If you have written some highly successful articles, you should consider creating a page about yourself and then adding a link from each of your articles to your "author" page with rel=”author” in the tag.
Here is what google says about it at
Authorship markup uses the rel attribute (part of the open HTML5 standard) in links to indicate the relationship between a content page and an author page.
When Google has information about who wrote a piece of content on the web, we may look at it as a signal to help us determine the relevance of that page to a user’s query. This is just one of many signals Google may use to determine a page’s relevance and ranking, though, and we’re constantly tweaking and improving our algorithm to improve overall search quality.
A content page can be any piece of content with an author: a news article, blog post, recipe, review, short story …
An author page is a page about a specific author. For example, a news site might feature an author page for each of its contributors. The author page should be on the same domain as the content page.
To identify the author of an article or page, include a link to an author page on your domain and add rel="author" to that link, like this:
Written by <a rel="author" href="../authors/mattcutts">Matt Cutts</a>.
This tells search engines: "The linked person is an author of this linking page." The rel="author" link must point to an author page on the same site as the content page. For example, the page http://example.com/c.../webmaster_tips could have a link to the author page at http://example.com/authors/mattcutts. Google uses a variety of algorithms to determine whether two URLs are part of the same site. For example, http://example.com/content, http://www.example.com/content, and http://news.example.com can all be considered as part of the same site, even though the hostnames are not identical.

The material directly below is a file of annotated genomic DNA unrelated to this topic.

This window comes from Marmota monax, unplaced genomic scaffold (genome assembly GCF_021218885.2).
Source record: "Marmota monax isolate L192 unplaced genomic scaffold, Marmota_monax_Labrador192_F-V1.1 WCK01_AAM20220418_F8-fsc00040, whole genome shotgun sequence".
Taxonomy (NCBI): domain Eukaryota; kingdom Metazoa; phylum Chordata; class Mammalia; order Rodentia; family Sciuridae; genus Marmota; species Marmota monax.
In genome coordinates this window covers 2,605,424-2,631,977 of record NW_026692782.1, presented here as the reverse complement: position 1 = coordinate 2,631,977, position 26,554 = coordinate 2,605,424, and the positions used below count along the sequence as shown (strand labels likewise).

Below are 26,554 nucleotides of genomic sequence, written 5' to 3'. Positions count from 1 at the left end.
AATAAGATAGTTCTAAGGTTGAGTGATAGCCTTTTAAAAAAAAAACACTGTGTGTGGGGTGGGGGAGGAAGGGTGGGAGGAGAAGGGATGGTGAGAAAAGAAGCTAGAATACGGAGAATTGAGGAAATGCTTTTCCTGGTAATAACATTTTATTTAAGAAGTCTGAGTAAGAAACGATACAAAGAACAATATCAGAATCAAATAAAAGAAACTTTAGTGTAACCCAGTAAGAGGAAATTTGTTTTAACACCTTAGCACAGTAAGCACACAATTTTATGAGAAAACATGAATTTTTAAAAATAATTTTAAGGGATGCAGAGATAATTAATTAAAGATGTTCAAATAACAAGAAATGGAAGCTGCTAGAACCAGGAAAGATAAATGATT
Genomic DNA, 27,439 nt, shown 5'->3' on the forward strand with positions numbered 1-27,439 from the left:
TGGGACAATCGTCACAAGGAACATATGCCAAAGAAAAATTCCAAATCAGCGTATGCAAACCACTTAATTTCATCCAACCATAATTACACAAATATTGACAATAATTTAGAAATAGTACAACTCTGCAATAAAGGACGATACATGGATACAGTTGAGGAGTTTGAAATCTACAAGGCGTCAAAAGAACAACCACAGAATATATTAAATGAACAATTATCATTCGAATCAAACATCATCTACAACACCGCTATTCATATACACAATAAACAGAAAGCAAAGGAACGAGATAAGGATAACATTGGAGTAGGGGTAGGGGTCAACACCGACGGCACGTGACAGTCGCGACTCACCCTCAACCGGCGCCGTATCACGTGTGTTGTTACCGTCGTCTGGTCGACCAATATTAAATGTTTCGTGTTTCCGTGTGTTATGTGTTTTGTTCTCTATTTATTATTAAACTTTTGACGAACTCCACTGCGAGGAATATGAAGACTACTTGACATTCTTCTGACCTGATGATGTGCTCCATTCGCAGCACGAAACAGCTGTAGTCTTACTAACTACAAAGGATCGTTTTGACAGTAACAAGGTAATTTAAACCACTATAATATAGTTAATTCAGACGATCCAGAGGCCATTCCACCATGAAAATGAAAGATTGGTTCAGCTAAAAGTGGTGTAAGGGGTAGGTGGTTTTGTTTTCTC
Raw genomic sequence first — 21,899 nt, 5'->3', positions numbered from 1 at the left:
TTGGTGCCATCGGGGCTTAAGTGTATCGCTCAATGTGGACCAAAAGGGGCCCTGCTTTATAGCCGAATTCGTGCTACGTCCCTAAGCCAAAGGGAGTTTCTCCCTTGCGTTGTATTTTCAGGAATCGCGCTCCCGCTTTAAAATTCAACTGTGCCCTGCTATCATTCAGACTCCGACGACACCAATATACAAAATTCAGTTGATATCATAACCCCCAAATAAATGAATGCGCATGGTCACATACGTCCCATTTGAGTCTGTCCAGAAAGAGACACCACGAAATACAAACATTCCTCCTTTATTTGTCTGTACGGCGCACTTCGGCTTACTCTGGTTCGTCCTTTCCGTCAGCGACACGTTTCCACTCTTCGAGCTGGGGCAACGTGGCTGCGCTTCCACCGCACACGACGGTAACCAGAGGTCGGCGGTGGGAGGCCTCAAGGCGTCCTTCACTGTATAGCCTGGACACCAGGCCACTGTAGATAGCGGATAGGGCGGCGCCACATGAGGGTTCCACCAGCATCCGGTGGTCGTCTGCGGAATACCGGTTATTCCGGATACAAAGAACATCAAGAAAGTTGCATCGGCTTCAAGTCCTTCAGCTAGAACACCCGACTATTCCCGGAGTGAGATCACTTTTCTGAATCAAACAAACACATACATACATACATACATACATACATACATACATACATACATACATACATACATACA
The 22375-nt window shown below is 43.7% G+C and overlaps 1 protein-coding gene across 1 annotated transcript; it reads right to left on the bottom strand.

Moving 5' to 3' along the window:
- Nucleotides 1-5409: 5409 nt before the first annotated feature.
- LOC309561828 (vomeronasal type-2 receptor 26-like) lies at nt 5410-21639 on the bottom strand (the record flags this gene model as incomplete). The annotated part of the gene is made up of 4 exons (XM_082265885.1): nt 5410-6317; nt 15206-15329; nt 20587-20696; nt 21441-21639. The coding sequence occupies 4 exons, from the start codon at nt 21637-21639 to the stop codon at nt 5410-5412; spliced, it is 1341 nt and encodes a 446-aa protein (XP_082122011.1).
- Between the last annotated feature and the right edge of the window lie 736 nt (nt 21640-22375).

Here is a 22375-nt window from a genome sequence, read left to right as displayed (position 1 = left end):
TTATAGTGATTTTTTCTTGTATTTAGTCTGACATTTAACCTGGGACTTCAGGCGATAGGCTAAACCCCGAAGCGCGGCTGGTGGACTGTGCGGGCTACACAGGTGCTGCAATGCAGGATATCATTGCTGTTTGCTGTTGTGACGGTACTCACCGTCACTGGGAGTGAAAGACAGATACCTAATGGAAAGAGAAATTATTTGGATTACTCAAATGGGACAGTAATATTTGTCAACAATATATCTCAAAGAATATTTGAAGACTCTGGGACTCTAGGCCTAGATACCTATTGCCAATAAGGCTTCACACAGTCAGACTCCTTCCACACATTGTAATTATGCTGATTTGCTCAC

When I first read this I got excited that it would be a way to "register original content" with the search engines - but I now think that is incorrect. Here's how I think it might work....
Let's say you have authored 50 great articles about "small engine repair". All of those author tags pointing to your author page with your name as anchor text might establish you as an authority on the topic of small engine repair with the search engines. Then when you write article #51 google will remember that you have a lot of other great small engine repair articles and rank #51 at a much higher position immediately on publication. It would be like getting a big load of links right away.
That is just me guessing on how google might use this. What do you think?